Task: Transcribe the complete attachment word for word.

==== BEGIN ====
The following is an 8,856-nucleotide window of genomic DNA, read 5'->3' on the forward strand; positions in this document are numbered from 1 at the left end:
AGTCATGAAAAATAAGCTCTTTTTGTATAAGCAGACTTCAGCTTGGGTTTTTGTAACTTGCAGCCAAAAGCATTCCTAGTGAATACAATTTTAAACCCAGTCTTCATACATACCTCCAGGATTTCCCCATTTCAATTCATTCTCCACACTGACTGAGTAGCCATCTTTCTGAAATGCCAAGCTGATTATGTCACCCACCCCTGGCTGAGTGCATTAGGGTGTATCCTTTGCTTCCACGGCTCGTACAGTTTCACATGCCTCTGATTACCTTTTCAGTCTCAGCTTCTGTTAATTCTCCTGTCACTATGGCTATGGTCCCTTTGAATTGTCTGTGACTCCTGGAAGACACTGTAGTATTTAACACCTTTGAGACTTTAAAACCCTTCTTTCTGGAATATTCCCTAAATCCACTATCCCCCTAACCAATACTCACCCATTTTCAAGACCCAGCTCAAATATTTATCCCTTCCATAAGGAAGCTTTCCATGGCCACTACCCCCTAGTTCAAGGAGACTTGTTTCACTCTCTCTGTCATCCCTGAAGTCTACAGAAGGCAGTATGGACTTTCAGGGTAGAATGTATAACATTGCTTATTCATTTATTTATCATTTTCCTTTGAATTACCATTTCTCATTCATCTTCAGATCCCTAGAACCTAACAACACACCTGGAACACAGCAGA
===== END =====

The following is an 8,856-nucleotide window of genomic DNA, read 5'->3' on the forward strand; positions in this document are numbered from 1 at the left end:
AGTCATGAAAAATAAGCTCTTTTTGTATAAGCAGACTTCAGCTTGGGTTTTTGTAACTTGCAGCCAAAAGCATTCCTAGTGAATACAATTTTAAACCCAGTCTTCATACATACCTCCAGGATTTCCCCATTTCAATTCATTCTCCACACTGACTGAGTAGCCATCTTTCTGAAATGCCAAGCTGATTATGTCACCCACCCCTGGCTGAGTGCATTAGGGTGTATCCTTTGCTTCCACGGCTCGTACAGTTTCACATGCCTCTGATTACCTTTTCAGTCTCAGCTTCTGTTAATTCTCCTGTCACTATGGCTATGGTCCCTTTGAATTGTCTGTGACTCCTGGAAGACACTGTAGTATTTAACACCTTTGAGACTTTAAAACCCTTCTTTCTGGAATATTCCCTAAATCCACTATCCCCCTAACCAATACTCACCCATTTTCAAGACCCAGCTCAAATATTTATCCCTTCCATAAGGAAGCTTTCCATGGCCACTACCCCCTAGTTCAAGGAGACTTGTTTCACTCTCTCTGTCATCCCTGAAGTCTACAGAAGGCAGTATGGACTTTCAGGGTAGAATGTATAACATTGCTTATTCATTTATTTATCATTTTCCTTTGAATTACCATTTCTCATTCATCTTCAGATCCCTAGAACCTAACAACACACCTGGAACACAGCAGA